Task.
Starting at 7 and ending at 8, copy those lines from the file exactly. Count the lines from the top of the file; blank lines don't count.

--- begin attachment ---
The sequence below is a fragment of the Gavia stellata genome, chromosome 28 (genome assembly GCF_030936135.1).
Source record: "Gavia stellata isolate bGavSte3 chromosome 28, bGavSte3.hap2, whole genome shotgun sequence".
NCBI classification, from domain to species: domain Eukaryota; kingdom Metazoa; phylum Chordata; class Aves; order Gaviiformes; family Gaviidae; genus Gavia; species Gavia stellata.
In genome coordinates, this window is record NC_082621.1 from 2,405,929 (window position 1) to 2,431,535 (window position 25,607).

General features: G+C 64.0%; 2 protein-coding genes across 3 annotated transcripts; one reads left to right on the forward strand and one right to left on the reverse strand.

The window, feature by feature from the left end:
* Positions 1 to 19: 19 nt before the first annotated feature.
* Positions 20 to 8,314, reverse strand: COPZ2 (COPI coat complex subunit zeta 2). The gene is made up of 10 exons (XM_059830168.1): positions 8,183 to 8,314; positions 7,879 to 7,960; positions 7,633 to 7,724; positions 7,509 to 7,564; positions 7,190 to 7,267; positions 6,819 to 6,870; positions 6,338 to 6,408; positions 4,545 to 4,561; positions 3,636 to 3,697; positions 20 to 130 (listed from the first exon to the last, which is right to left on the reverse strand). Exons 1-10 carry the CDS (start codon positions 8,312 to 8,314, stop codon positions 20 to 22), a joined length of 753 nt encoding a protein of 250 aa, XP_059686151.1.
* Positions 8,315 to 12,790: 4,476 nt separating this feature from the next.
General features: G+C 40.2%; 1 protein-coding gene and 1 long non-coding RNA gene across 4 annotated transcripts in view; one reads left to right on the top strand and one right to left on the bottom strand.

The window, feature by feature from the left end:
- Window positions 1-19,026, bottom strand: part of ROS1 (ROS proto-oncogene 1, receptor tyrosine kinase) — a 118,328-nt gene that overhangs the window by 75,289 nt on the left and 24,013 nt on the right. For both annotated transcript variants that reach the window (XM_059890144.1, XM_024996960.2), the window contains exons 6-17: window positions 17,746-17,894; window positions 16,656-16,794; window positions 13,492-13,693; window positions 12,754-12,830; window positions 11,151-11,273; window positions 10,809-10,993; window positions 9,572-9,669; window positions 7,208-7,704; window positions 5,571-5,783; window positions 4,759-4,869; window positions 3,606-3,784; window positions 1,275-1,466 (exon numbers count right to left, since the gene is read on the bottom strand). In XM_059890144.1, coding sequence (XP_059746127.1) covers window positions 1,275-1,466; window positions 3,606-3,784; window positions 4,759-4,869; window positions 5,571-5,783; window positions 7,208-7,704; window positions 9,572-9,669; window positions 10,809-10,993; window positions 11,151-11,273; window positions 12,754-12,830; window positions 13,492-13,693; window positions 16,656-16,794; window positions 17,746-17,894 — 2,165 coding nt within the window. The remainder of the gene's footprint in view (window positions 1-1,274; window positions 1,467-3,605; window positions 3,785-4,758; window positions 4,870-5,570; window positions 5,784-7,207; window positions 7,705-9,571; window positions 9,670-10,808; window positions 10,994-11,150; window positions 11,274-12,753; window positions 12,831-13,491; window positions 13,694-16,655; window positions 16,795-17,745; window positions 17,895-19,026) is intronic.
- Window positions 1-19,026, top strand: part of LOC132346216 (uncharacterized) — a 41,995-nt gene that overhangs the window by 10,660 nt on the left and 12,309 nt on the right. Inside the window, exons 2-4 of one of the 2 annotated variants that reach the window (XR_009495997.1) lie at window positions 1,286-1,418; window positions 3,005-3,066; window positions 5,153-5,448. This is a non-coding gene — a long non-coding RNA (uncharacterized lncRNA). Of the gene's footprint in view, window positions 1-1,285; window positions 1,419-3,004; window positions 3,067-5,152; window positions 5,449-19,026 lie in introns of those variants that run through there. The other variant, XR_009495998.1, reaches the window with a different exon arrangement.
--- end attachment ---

* Positions 1 to 19: 19 nt before the first annotated feature.
* Positions 20 to 8,314, reverse strand: COPZ2 (COPI coat complex subunit zeta 2). The gene is made up of 10 exons (XM_059830168.1): positions 8,183 to 8,314; positions 7,879 to 7,960; positions 7,633 to 7,724; positions 7,509 to 7,564; positions 7,190 to 7,267; positions 6,819 to 6,870; positions 6,338 to 6,408; positions 4,545 to 4,561; positions 3,636 to 3,697; positions 20 to 130 (listed from the first exon to the last, which is right to left on the reverse strand). Exons 1-10 carry the CDS (start codon positions 8,312 to 8,314, stop codon positions 20 to 22), a joined length of 753 nt encoding a protein of 250 aa, XP_059686151.1.